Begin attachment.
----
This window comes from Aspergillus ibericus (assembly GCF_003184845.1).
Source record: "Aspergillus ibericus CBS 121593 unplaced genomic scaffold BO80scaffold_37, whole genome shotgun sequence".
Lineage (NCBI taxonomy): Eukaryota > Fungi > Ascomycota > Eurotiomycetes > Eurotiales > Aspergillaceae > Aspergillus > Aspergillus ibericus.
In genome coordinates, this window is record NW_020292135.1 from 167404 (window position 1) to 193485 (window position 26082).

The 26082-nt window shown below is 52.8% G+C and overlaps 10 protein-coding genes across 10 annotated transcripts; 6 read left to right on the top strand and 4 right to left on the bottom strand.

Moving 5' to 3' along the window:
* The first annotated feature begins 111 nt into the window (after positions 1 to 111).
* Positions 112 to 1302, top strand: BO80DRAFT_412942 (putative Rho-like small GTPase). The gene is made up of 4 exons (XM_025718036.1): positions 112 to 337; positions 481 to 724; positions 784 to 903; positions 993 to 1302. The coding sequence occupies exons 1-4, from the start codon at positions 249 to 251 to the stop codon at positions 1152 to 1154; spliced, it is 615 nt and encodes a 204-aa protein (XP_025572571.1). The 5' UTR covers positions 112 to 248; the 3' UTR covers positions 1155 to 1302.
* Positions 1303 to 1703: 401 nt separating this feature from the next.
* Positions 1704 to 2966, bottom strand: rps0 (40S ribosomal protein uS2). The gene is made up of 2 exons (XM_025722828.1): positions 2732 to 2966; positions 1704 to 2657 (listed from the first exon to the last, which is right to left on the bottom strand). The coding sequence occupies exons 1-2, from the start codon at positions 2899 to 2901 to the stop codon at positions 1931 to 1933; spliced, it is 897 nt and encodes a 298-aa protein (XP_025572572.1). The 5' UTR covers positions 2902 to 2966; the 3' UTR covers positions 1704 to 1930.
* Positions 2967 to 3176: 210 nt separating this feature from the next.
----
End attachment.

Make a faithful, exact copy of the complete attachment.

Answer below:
This window comes from Aspergillus ibericus (assembly GCF_003184845.1).
Source record: "Aspergillus ibericus CBS 121593 unplaced genomic scaffold BO80scaffold_37, whole genome shotgun sequence".
Lineage (NCBI taxonomy): Eukaryota > Fungi > Ascomycota > Eurotiomycetes > Eurotiales > Aspergillaceae > Aspergillus > Aspergillus ibericus.
In genome coordinates, this window is record NW_020292135.1 from 167404 (window position 1) to 193485 (window position 26082).

The 26082-nt window shown below is 52.8% G+C and overlaps 10 protein-coding genes across 10 annotated transcripts; 6 read left to right on the top strand and 4 right to left on the bottom strand.

Moving 5' to 3' along the window:
* The first annotated feature begins 111 nt into the window (after positions 1 to 111).
* Positions 112 to 1302, top strand: BO80DRAFT_412942 (putative Rho-like small GTPase). The gene is made up of 4 exons (XM_025718036.1): positions 112 to 337; positions 481 to 724; positions 784 to 903; positions 993 to 1302. The coding sequence occupies exons 1-4, from the start codon at positions 249 to 251 to the stop codon at positions 1152 to 1154; spliced, it is 615 nt and encodes a 204-aa protein (XP_025572571.1). The 5' UTR covers positions 112 to 248; the 3' UTR covers positions 1155 to 1302.
* Positions 1303 to 1703: 401 nt separating this feature from the next.
* Positions 1704 to 2966, bottom strand: rps0 (40S ribosomal protein uS2). The gene is made up of 2 exons (XM_025722828.1): positions 2732 to 2966; positions 1704 to 2657 (listed from the first exon to the last, which is right to left on the bottom strand). The coding sequence occupies exons 1-2, from the start codon at positions 2899 to 2901 to the stop codon at positions 1931 to 1933; spliced, it is 897 nt and encodes a 298-aa protein (XP_025572572.1). The 5' UTR covers positions 2902 to 2966; the 3' UTR covers positions 1704 to 1930.
* Positions 2967 to 3176: 210 nt separating this feature from the next.